By 1995 it appears that the North Lawrence furor had abated as witness Stevens' reelection in the November general election.
Moreover, Stevens tells the SCPR that his vote in the North Lawrence area in elections since 1995 have garnered him about 60% of the vote.
As for the failure of the "joint fire district" matter "coming back to haunt" Lawrence Township factor is concerned, Stevens says that there was an fire/emergency force incident about two weeks ago in what the SCPR labels as being the "Orrville Street matter" of March 6, 2015 (reference letter from Burgasser to Lawrence Township trustees, dated March 13th) in which a Massillon emergency forces worker was injured.
Stevens says that the trustees have in hand a letter from Massillon Fire Department chief Tom Burgasser saying that unless and until the training/education standards of the North Lawrence FD (NLFD) improve to an acceptable level that Massillon will no longer respond to a mutual aid call from Lawrence Township in which the NLFD is a factor in terms of interior operations.
Stevens says that the Lawrence trustees (one of whom, Kampf is a North Lawrence resident) have specifically in the most recent contract - which has about two years to run - designated money for training and education but which has not been tapped into by NLFD leadership.
Steven points in pride to the fact that he was a leader back (casting the deciding vote) in 1992 in the vote to implement the Lawrence Township's joint fire district.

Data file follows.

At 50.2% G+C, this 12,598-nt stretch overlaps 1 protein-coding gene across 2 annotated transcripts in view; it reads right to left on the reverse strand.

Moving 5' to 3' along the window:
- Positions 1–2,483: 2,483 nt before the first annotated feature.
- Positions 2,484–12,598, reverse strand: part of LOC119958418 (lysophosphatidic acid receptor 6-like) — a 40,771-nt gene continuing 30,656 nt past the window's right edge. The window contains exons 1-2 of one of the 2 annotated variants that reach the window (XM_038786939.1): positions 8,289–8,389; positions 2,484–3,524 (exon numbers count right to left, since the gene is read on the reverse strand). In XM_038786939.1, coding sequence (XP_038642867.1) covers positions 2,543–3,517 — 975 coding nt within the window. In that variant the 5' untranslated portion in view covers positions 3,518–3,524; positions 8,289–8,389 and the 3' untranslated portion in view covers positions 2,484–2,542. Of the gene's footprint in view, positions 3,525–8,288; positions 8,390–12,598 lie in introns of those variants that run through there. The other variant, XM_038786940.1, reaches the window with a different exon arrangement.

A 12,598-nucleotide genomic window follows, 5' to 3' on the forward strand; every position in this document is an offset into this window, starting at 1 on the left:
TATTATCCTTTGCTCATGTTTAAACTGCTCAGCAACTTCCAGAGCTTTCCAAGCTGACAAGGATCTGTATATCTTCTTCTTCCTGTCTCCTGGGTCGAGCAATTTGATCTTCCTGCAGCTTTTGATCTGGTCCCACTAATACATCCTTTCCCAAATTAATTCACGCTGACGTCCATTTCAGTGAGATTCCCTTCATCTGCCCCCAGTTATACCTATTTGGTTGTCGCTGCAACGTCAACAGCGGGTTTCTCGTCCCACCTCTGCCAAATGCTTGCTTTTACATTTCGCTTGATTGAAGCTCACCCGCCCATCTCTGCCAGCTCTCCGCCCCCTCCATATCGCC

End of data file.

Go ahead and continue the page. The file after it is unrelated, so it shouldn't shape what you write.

Moreover, Stevens is proud of the role he has played in working with Canal Fulton officials to have created a de facto but not formal joint Lawrence Township/Canal Fulton 24/7 fire/emergency forces staffing at a relatively new station situated in the heart of the township at 1165 Locust Street South. The building complex is named the Eugene M. Fellmeth Safety Center.
To his frustration, the NLFD is not a part of what Stevens terms as a "Living Together" arrangement effective April 1, 2013 between Lawrence Township and Canal Fulton fire and rescue operations.
This blog concludes for the quarter beginning April 1, 2015 the "to be revised quarterly" Top 10 List.
Beginning on or about May 1st, it is the plan of the SCPR to initiate a "to be revised quarterly Bottom Top 10" Leadership assessment list of those elected officials who leave much to be desired in terms of the quality of leadership they provide.